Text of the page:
Laurence also enjoys an active pro bono practice, frequently focusing on copyright fair use issues and civil rights. He has represented a number of film makers, technologists and activists with respect to copyright and fair use issues, including in an amicus brief cited by the majority decision of the Supreme Court in MGM v. Grokster.
Laurence has also prosecuted several class action cases involving constitutional rights of privacy for employees, including cases involving drug testing, psychological testing, and political affiliation testing. With the ACLU, he represented citizens challenging the Bush Administration’s secret warrantless collection of electronic communications and records in the aftermath of 9/11—the program that Edward Snowden ultimately publicly disclosed several years later.
Laurence served as judicial clerk for Hon. Sam C. Pointer, Jr., in his roles as the Chief Judge of the United States District Court for the Northern District of Alabama and member of the Panel for Multi-District Litigation. He joined Howard, Rice, Nemerovski, Canady, Falk & Rabkin (now Arnold & Porter) in 1984, was elected a partner in 1989, and practiced in its San Francisco office through 1999.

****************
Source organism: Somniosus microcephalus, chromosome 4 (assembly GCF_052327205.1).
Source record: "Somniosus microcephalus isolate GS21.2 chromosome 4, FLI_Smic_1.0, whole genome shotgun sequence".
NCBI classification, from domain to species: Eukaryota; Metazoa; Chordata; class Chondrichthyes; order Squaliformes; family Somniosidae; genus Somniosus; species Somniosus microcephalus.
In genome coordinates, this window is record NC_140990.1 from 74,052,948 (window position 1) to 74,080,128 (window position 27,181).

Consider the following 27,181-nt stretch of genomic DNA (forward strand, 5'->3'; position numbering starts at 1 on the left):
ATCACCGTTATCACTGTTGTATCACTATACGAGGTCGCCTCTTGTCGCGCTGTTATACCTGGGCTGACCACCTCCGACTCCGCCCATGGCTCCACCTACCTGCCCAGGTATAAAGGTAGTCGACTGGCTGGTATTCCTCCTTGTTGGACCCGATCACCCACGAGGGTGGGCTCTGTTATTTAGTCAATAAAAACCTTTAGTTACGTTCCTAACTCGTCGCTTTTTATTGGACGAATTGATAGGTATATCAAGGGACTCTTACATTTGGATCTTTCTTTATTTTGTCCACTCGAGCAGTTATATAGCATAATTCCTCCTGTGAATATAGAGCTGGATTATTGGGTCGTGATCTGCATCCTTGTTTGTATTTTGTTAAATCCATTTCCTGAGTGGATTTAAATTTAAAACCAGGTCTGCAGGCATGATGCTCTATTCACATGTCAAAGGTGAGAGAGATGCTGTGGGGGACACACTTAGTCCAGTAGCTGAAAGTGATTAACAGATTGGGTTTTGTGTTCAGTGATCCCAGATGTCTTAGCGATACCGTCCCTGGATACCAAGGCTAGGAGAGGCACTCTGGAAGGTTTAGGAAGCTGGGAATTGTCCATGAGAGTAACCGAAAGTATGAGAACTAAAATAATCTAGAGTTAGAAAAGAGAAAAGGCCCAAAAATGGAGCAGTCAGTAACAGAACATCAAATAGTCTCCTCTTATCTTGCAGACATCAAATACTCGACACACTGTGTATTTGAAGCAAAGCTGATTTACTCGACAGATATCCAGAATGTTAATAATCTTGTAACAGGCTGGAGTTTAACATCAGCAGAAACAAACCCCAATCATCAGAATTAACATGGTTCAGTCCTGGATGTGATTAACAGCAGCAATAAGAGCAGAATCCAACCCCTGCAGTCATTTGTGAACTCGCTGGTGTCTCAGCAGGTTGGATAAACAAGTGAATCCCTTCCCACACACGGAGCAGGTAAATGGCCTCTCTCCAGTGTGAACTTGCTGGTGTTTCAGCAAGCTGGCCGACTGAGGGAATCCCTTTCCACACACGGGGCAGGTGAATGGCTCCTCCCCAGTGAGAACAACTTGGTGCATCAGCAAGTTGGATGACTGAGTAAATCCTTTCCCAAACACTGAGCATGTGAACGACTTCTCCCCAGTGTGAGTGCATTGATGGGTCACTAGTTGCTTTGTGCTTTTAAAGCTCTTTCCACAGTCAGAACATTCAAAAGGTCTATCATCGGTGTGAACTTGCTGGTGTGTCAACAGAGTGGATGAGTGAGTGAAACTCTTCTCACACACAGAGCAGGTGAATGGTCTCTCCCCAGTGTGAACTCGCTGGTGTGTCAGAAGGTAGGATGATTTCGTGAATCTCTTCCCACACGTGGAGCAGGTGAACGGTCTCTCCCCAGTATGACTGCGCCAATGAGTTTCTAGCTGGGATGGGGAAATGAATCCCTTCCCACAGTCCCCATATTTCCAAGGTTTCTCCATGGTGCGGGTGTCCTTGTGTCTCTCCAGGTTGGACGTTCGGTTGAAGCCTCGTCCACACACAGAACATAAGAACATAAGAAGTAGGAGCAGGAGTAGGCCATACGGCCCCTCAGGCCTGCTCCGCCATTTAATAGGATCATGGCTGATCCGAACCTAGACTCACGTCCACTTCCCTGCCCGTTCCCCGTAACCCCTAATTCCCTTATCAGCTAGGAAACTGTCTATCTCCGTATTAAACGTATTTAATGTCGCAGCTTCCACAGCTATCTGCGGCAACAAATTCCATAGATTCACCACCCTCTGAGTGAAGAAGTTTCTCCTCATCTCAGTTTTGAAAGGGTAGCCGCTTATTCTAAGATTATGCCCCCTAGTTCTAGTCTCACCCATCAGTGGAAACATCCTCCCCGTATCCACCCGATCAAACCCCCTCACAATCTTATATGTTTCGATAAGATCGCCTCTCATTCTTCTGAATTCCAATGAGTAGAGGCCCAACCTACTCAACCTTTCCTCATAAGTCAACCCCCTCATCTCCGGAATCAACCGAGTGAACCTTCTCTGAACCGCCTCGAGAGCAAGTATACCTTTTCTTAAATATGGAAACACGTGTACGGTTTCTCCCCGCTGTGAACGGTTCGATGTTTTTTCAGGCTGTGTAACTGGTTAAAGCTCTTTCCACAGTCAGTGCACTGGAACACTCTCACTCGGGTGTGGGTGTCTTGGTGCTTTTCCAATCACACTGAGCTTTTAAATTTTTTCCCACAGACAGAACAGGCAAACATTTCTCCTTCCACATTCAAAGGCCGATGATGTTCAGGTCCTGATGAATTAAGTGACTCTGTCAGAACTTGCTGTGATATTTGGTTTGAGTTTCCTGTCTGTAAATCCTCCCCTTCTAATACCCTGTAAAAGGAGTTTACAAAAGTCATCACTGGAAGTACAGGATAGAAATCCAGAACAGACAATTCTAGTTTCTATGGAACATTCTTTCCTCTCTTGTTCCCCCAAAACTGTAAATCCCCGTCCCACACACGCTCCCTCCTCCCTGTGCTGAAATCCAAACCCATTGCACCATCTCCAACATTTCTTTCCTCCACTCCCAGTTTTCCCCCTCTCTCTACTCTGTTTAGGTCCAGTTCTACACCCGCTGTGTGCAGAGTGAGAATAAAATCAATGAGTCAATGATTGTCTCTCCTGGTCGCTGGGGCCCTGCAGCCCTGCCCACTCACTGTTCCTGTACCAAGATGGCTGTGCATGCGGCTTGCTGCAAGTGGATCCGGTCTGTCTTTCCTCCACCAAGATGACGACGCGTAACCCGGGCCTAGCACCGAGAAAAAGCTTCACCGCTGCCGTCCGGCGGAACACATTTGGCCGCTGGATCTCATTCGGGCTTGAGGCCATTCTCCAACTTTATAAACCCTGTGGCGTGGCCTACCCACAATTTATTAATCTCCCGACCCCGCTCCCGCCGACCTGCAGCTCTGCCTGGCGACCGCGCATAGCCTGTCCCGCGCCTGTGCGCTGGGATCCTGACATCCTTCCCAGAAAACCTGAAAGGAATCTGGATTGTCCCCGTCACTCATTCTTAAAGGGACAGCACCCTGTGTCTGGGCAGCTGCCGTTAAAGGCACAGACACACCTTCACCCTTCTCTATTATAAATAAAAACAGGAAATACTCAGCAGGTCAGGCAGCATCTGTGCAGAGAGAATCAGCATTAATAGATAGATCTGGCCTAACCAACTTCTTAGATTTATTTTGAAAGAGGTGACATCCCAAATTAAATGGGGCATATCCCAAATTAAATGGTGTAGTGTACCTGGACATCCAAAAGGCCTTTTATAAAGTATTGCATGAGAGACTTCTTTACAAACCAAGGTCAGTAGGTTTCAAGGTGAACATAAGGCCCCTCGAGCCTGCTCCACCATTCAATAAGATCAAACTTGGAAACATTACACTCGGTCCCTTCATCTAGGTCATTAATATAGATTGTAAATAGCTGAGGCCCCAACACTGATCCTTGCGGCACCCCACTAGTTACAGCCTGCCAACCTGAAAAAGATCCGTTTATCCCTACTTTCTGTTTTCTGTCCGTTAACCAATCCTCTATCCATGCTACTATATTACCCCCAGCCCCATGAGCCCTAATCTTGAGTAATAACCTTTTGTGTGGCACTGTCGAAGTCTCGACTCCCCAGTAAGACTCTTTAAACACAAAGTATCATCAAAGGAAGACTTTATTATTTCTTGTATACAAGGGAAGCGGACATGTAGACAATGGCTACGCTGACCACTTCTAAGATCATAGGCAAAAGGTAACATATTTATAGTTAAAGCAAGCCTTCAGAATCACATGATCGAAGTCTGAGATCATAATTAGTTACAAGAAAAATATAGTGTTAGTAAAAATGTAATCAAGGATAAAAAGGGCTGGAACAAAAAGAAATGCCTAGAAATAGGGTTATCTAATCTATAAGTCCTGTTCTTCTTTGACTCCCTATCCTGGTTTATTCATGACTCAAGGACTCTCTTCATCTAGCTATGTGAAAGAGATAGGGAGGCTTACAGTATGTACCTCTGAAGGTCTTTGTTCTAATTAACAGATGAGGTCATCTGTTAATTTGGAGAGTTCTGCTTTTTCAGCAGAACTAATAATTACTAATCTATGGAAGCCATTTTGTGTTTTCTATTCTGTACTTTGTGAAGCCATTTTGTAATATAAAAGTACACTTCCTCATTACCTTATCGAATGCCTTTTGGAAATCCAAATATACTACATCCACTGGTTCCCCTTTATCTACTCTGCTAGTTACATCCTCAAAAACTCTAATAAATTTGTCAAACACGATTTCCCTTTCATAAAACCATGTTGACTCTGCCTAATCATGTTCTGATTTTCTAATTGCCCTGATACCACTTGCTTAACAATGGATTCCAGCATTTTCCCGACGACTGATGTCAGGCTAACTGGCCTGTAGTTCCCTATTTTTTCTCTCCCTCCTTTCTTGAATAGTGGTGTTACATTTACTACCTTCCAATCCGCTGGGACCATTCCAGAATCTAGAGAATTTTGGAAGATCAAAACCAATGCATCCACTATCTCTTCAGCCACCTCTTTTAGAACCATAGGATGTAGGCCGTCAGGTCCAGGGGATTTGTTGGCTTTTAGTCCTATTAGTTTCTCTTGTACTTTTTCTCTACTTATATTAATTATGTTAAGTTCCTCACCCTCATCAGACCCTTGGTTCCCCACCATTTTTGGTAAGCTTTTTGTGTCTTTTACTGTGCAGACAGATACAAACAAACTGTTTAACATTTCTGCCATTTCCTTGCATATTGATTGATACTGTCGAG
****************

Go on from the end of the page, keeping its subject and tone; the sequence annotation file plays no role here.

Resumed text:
Netbula v. Chordiant: Prevailed in jury trial representing a client, Chordiant, that had acknowledged use of software components beyond the scope of its license. The jury awarded only $1.2 million out of the $32 million requested by plaintiff in closing (and a fraction of what Chordiant had offered to settle pre-trial); plaintiff was denied attorneys’ fees. In two separate copyright cases brought by Netbula against Sun Microsystems and Symantec, won summary judgment of non-infringement and attorneys’ fees awards.
King.com v. 6Waves: Won stipulated permanent injunction and payment covering attorneys’ fees and part of infringer’s profits on behalf of client King.com in its lawsuit against competitor 6Waves alleging infringement of copyrights in video games.
Sugar Hill Music v. CBS Interactive: Successfully defended CBSI against claims for inducement of copyright infringement by distribution of peer-to-peer software (Limewire and Bittorent) that can be used for copying of music files. Defeated request for preliminary injunction and, after victory in numerous pre-trial orders, obtained dismissals of all 52 plaintiffs for no payment.
Righthaven v. Democratic Underground: In the “Copyright Case of the Year,” won ruling that “copyright troll” Righthaven’s receipts of assignments of rights to sue did not afford it legal standing, thereby winning summary judgment and an award of attorneys’ fees for client. The case ultimately ended the business model Righthave had used to file scores of cases across the country.
A&M Records v. Napster: Led a team defending Napster against the recording industry’s copyright lawsuits and over 20 other actions consolidated in multi-district litigation. Although Napster was enjoined, we obtained stay and modification of injunctions through appeals, and won denial of motion for summary judgment.
American Broadcasting Company v. Replay TV: Defended manufacturer of DVR software against claims it facilitated copyright infringement by TV viewers who could use it to skip commercials.